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Rising CO2 Could Affect Fertilizer Needs
By Don Comis
January 9, 1997
Rising carbon dioxide levels in the atmosphere could prompt a future adjustment in fertilizer recommendations for soybean and other crops.
A study of grain sorghum and soybean by Agricultural Research Service scientists shows that a carbon boost may enable plants to yield more on less nitrogen. But it also can make soybeans appear nitrogen deficient by a standard leaf test.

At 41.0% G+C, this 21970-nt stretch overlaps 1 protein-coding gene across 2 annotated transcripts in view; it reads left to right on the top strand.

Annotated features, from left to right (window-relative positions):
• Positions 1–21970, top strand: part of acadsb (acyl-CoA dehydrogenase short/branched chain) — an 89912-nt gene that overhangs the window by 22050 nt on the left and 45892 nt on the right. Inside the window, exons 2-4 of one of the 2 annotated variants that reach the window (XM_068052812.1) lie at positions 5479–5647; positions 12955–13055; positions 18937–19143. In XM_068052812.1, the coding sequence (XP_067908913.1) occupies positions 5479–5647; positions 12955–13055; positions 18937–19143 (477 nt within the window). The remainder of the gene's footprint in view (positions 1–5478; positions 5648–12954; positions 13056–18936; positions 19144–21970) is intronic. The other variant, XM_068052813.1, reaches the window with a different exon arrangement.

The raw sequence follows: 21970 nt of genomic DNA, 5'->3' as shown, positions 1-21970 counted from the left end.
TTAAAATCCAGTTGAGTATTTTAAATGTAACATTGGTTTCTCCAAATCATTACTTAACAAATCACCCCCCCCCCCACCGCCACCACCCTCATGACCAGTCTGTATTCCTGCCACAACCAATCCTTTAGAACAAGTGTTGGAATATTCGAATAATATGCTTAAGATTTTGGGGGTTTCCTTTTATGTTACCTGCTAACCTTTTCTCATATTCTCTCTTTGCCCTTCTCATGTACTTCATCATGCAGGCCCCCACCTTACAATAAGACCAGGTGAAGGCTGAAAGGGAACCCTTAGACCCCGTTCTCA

Researchers grew the crops in air containing twice the current CO2 concentration--now about 360 parts per million--because CO2 levels are expected to double during the next century if they continue increasing at the current rate.
Soybean leaf nitrogen fell below a critical threshold that, by today’s standards, should have caused at least a 10-percent drop in yield. Instead, yield was up 35 percent without any additional fertilizer. That’s because the increase in plant growth and leaf size caused by additional CO2 diluted nitrogen levels. Sorghum yields were up 18 percent, not enough to affect the nitrogen level in the plants.
If yields of soybeans, sorghum and other major crops go up in step with CO2 levels over the next century, scientists will have to alter the estimated critical nitrogen threshold for maximum yields.